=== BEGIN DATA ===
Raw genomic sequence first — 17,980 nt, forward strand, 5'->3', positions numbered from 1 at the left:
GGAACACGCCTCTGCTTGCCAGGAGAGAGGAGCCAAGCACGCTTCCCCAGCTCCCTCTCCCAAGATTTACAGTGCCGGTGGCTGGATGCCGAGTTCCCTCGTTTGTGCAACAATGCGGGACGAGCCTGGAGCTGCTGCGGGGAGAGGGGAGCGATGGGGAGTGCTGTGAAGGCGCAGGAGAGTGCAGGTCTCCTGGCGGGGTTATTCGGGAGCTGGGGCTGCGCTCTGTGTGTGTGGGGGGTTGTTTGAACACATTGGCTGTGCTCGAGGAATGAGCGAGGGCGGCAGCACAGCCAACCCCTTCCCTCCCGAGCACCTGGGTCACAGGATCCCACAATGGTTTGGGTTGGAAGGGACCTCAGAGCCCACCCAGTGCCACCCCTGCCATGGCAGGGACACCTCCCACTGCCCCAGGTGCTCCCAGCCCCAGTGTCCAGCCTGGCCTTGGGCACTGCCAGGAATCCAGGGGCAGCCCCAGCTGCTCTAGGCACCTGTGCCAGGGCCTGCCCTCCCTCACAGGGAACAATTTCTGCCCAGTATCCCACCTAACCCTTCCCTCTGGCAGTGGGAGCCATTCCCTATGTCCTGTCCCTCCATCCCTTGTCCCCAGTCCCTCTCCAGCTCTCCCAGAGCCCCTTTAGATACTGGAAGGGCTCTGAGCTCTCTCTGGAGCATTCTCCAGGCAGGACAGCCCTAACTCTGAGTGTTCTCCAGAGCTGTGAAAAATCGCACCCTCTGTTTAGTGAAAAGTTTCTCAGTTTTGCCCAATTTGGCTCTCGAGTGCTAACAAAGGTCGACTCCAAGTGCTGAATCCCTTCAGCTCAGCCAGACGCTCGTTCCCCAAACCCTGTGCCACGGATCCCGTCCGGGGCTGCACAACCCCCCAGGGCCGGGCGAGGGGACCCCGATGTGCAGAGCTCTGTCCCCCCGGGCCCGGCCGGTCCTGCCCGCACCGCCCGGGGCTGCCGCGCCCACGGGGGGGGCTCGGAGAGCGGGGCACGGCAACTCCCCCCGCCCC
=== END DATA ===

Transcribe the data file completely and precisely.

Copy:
Raw genomic sequence first — 17,980 nt, forward strand, 5'->3', positions numbered from 1 at the left:
GGAACACGCCTCTGCTTGCCAGGAGAGAGGAGCCAAGCACGCTTCCCCAGCTCCCTCTCCCAAGATTTACAGTGCCGGTGGCTGGATGCCGAGTTCCCTCGTTTGTGCAACAATGCGGGACGAGCCTGGAGCTGCTGCGGGGAGAGGGGAGCGATGGGGAGTGCTGTGAAGGCGCAGGAGAGTGCAGGTCTCCTGGCGGGGTTATTCGGGAGCTGGGGCTGCGCTCTGTGTGTGTGGGGGGTTGTTTGAACACATTGGCTGTGCTCGAGGAATGAGCGAGGGCGGCAGCACAGCCAACCCCTTCCCTCCCGAGCACCTGGGTCACAGGATCCCACAATGGTTTGGGTTGGAAGGGACCTCAGAGCCCACCCAGTGCCACCCCTGCCATGGCAGGGACACCTCCCACTGCCCCAGGTGCTCCCAGCCCCAGTGTCCAGCCTGGCCTTGGGCACTGCCAGGAATCCAGGGGCAGCCCCAGCTGCTCTAGGCACCTGTGCCAGGGCCTGCCCTCCCTCACAGGGAACAATTTCTGCCCAGTATCCCACCTAACCCTTCCCTCTGGCAGTGGGAGCCATTCCCTATGTCCTGTCCCTCCATCCCTTGTCCCCAGTCCCTCTCCAGCTCTCCCAGAGCCCCTTTAGATACTGGAAGGGCTCTGAGCTCTCTCTGGAGCATTCTCCAGGCAGGACAGCCCTAACTCTGAGTGTTCTCCAGAGCTGTGAAAAATCGCACCCTCTGTTTAGTGAAAAGTTTCTCAGTTTTGCCCAATTTGGCTCTCGAGTGCTAACAAAGGTCGACTCCAAGTGCTGAATCCCTTCAGCTCAGCCAGACGCTCGTTCCCCAAACCCTGTGCCACGGATCCCGTCCGGGGCTGCACAACCCCCCAGGGCCGGGCGAGGGGACCCCGATGTGCAGAGCTCTGTCCCCCCGGGCCCGGCCGGTCCTGCCCGCACCGCCCGGGGCTGCCGCGCCCACGGGGGGGGCTCGGAGAGCGGGGCACGGCAACTCCCCCCGCCCC